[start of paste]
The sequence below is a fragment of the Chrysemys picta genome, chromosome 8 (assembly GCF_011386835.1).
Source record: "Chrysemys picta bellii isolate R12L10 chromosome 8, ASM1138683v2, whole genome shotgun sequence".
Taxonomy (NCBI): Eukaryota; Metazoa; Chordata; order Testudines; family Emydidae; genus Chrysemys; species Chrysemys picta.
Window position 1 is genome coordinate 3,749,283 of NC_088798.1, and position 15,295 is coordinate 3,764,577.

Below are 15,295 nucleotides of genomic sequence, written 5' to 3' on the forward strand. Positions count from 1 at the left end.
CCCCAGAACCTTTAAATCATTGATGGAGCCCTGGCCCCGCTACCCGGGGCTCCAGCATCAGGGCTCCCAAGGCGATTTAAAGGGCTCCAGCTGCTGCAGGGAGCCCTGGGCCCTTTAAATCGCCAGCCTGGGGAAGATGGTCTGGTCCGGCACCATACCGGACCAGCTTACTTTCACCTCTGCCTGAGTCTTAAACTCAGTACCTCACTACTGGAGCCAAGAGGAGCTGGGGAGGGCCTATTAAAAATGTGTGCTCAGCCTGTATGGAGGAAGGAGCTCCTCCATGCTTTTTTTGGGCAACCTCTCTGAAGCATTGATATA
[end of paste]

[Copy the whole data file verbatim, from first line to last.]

The sequence below is a fragment of the Chrysemys picta genome, chromosome 8 (assembly GCF_011386835.1).
Source record: "Chrysemys picta bellii isolate R12L10 chromosome 8, ASM1138683v2, whole genome shotgun sequence".
Taxonomy (NCBI): Eukaryota; Metazoa; Chordata; order Testudines; family Emydidae; genus Chrysemys; species Chrysemys picta.
Window position 1 is genome coordinate 3,749,283 of NC_088798.1, and position 15,295 is coordinate 3,764,577.

Below are 15,295 nucleotides of genomic sequence, written 5' to 3' on the forward strand. Positions count from 1 at the left end.
CCCCAGAACCTTTAAATCATTGATGGAGCCCTGGCCCCGCTACCCGGGGCTCCAGCATCAGGGCTCCCAAGGCGATTTAAAGGGCTCCAGCTGCTGCAGGGAGCCCTGGGCCCTTTAAATCGCCAGCCTGGGGAAGATGGTCTGGTCCGGCACCATACCGGACCAGCTTACTTTCACCTCTGCCTGAGTCTTAAACTCAGTACCTCACTACTGGAGCCAAGAGGAGCTGGGGAGGGCCTATTAAAAATGTGTGCTCAGCCTGTATGGAGGAAGGAGCTCCTCCATGCTTTTTTTGGGCAACCTCTCTGAAGCATTGATATA